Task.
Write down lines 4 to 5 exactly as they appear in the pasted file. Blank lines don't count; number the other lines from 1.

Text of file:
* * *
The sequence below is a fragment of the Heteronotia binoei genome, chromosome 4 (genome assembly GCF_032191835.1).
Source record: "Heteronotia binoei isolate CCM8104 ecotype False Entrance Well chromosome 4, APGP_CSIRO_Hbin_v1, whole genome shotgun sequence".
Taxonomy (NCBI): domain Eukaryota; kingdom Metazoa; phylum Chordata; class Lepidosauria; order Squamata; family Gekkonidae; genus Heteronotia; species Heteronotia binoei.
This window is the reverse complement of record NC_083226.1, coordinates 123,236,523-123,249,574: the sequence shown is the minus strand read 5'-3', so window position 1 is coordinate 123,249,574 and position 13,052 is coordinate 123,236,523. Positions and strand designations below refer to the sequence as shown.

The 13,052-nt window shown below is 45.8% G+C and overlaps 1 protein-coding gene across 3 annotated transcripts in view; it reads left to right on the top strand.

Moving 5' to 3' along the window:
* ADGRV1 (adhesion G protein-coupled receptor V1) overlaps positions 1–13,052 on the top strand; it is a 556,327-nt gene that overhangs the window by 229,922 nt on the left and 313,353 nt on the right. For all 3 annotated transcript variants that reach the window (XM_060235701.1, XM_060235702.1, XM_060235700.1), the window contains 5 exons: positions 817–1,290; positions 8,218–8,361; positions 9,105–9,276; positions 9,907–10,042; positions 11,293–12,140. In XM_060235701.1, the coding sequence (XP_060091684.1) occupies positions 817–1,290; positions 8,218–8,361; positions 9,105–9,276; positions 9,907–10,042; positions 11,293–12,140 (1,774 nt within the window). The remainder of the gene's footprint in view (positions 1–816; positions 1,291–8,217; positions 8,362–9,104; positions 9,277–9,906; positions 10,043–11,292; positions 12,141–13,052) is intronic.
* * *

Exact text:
This window is the reverse complement of record NC_083226.1, coordinates 123,236,523-123,249,574: the sequence shown is the minus strand read 5'-3', so window position 1 is coordinate 123,249,574 and position 13,052 is coordinate 123,236,523. Positions and strand designations below refer to the sequence as shown.

The 13,052-nt window shown below is 45.8% G+C and overlaps 1 protein-coding gene across 3 annotated transcripts in view; it reads left to right on the top strand.